Well, we’ve had a couple of good weeks and the next two pretty damn special as well, however, sandwiched in between we have what looks like it’s aimed at Mother’s Day (Sunday the 18th of March in the UK). The big releases are Twilight: Breaking Dawn part I, The Help and My Week With Marilyn. Fear not though, if you’re not a middle-aged woman, there are still DVDs out this week that you might find entertaining. Failing that, you could always turn to a film I forgot to mention the other week.
Pom Wonderful Presents: The Greatest Movie Ever Sold is Morgan Spurlock’s latest documentary feature. This time, the man that changed McDonald’s is looking into the murky world of product placement and the impact that it has on what you’re watching. The premise is that Spurlock makes a feature about product placement, funded entirely by product placement, hence the title. It’s an interesting and entertaining piece but is hardly explosive, it doesn’t really tell us much we didn’t already know. Personally I found the section in the middle where Spurlock talks to Directors, like Brett Ratner, about their experiences with corporate backers. It’s unlikely to change the way you watch movies but it’s certainly well worth a look.
So, on to this week, we’ll start with the remake of Straw Dogs. Now, the original, as best I can remember, was notable only for its controversial rape scene, in which Susan George seemed to enjoy it. That has been eliminated from Rod Lurie’s version and, as such, no one seemed to notice the film at all. It stars James Marsden and Kate Bosworth as the couple that have moved into a small town, now in
rather than America . It drags, and there’s very little in the way of tension. In the original Dustin Hoffman was an American abroad, a proper fish out of water. He was meek and mild and that translated well when it came to him snapping and battling thugs. Marsden however, he’s an X-man, he’s well built, athletic, I’m sure he could beat up some hicks. It doesn’t really work and I can see how it flopped at the box office. Britain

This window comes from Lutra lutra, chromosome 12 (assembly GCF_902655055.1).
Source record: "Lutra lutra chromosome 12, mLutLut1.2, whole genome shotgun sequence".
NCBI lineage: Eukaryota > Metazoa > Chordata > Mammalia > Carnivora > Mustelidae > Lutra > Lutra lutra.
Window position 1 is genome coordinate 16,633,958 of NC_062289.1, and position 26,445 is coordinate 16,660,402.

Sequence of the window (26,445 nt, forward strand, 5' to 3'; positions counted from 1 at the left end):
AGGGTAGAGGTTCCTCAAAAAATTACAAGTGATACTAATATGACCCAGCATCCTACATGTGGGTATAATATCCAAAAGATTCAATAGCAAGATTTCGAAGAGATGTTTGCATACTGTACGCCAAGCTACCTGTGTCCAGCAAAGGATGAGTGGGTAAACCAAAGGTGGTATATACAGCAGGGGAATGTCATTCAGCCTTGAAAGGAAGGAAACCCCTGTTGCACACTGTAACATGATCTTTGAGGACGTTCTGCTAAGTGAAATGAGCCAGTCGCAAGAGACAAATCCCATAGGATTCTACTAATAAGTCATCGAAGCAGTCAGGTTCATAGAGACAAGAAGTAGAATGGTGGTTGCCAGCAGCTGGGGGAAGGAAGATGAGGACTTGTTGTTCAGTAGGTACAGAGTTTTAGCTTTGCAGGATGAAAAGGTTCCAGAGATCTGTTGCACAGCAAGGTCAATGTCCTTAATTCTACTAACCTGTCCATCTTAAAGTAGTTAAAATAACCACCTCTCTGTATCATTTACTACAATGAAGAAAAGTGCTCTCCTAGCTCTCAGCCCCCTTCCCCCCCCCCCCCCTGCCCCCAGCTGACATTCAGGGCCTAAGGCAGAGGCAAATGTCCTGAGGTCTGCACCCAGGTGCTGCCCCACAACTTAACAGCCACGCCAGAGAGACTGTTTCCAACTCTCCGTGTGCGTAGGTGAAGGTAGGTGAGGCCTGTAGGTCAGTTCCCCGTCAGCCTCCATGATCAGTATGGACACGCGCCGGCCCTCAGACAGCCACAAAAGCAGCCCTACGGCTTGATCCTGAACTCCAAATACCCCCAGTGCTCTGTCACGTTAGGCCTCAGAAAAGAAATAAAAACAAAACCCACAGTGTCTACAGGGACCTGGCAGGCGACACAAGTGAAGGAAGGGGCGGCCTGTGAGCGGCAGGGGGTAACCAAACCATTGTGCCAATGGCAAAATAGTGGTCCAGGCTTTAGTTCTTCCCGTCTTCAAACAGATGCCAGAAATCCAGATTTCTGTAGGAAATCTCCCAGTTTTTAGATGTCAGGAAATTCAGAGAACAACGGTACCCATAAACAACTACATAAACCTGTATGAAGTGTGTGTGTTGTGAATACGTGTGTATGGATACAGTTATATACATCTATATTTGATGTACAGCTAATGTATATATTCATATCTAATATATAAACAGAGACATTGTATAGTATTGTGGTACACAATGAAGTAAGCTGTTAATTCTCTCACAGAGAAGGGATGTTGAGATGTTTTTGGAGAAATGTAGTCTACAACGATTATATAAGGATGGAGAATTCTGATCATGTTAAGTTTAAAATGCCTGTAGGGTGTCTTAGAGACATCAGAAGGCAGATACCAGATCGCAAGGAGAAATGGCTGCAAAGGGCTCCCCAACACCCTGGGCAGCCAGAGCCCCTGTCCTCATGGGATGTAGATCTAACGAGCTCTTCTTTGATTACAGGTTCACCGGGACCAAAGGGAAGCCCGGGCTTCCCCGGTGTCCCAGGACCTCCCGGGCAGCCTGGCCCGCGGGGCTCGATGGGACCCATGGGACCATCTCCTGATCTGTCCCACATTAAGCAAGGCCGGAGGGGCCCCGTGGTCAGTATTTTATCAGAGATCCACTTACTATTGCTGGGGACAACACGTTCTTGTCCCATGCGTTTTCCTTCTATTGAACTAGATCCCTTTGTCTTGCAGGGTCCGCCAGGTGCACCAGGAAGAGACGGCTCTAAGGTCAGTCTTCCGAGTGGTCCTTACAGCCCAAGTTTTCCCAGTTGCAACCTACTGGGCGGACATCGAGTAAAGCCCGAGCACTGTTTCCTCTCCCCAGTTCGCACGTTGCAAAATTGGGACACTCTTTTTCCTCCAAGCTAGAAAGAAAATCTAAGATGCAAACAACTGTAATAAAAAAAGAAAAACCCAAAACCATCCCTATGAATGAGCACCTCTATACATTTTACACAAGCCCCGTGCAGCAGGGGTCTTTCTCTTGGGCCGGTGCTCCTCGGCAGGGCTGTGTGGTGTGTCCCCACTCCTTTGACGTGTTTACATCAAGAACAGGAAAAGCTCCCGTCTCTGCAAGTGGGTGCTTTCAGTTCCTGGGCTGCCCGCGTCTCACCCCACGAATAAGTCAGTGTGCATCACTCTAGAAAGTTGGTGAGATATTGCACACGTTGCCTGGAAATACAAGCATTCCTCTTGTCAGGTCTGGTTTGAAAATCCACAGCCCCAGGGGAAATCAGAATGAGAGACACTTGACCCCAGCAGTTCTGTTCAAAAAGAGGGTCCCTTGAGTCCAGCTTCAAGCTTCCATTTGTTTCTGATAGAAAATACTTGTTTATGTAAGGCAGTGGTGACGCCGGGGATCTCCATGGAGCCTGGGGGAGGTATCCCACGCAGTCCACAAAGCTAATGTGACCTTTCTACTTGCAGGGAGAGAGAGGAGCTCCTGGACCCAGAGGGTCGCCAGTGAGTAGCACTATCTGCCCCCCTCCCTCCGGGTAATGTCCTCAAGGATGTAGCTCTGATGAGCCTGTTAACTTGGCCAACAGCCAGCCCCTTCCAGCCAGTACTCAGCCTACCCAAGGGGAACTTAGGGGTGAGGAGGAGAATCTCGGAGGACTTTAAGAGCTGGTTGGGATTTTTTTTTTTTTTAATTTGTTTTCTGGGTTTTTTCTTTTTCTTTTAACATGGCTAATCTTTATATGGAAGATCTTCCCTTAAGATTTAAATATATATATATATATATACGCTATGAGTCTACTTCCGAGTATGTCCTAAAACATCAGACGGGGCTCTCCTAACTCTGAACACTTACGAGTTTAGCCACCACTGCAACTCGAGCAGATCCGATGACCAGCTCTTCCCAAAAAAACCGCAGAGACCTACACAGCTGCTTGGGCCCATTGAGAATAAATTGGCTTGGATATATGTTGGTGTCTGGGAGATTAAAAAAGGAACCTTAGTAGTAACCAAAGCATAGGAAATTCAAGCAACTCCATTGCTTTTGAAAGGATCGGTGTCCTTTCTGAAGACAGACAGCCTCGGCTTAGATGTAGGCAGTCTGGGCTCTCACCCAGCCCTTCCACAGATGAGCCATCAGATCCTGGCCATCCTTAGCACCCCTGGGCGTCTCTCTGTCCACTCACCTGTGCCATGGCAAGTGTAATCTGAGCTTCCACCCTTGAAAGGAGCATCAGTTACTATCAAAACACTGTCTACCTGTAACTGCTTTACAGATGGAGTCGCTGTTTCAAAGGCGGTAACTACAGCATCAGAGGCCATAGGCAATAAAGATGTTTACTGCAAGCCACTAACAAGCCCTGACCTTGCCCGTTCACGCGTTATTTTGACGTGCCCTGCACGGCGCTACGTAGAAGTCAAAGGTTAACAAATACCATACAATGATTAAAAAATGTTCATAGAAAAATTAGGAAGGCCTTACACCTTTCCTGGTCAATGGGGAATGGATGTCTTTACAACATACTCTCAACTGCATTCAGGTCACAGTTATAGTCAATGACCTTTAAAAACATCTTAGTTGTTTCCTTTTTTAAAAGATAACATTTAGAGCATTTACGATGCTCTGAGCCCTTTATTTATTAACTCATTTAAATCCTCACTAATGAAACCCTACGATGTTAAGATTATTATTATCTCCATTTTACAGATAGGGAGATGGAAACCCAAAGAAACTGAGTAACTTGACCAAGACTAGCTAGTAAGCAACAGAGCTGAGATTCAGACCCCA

The Help is an adaptation of Kathryn Stockett's novel of the same name, about a young white woman, Eugenia "Skeeter" Phelan (played by Emma Stone), and her relationship with two black maids in the early 1960s. Skeeter is a journalist who decides to write a controversial book from the point of view of the maids, exposing the racism they are faced with as they work for white families. It’s stirred up controversy in the US as many felt that the portrayal of the maids trivialised what it was actually like for ‘the help’ in that era.
I didn’t personally pick up on that whilst watching but my knowledge of what it would have been like then is beyond stunted so I shouldn’t really comment on that aspect. I do know however that Octavia Spencer won an Academy Award the other week for her portrayal of Minny Jackson, one of the aforementioned maids, and she was good value for the award. The film’s overlong at two and a half hours and I found myself drifting in and out for long sequences. I’ve said before that historical dramas aren’t really my thing and this has done little to change that. The same can be said of My Week With Marilyn.
Simon Curtis’ film is based around the filming of 1957’s The Prince and the Showgirl which starred Monroe and Laurence Olivier, played here by Michelle Williams and Kenneth Branagh. Eddie Redmayne plays Colin Clark, the man that’s asked to look after
for the week and the man whose books this film is based upon. The performances are all fine………zzzzz…….zzzzz……zzzzz. Like I said, it’s not my sort of thing and did absolutely nothing for me. Your Mother will love it though but she’d probably like flowers more. Monroe
Twilight: Breaking Dawn part I, where do I start? Well, I’m not a fan of the franchise and this film didn’t change that. It’s this simple, if you like the other films you’ll probably like this one, though nothing happens. If you don’t like the other films you’ve probably already made up your mind on this one, so I suggest you don’t watch it and furthermore, don’t read this either. Right, in terms of TV shows there’s This Is England ’88 and The Impressions Show with Culshaw and Stephenson, both were reviewed in greater detail earlier in the week and you can click them for the links.
Okay, so that brings us to this weeks DVD of the week, and it comes courtesy of controversial American stand-up Doug Stanhope. His latest effort is called Before Turning the Gun on Himself and it was filmed in
. It works an awful lot better than his last effort, 2011’s Burning the Bridge to Nowhere which was filmed in Salt Lake City, Utah . This isn’t for everyone, let me warn you about that, Stanhope upsets a lot of people and it’s definitely not for Mother’s Day. Stanhope says exactly what he’s thinking and nothing is off limits. He’s a social commentator and certainly sounds like he knows what he’s talking about. This might not be his funniest or most controversial work but it’s some of the most interesting out there. Whilst he might say some shocking things, he’ll back them up with reasoned arguments and you can’t say fairer than that. Oslo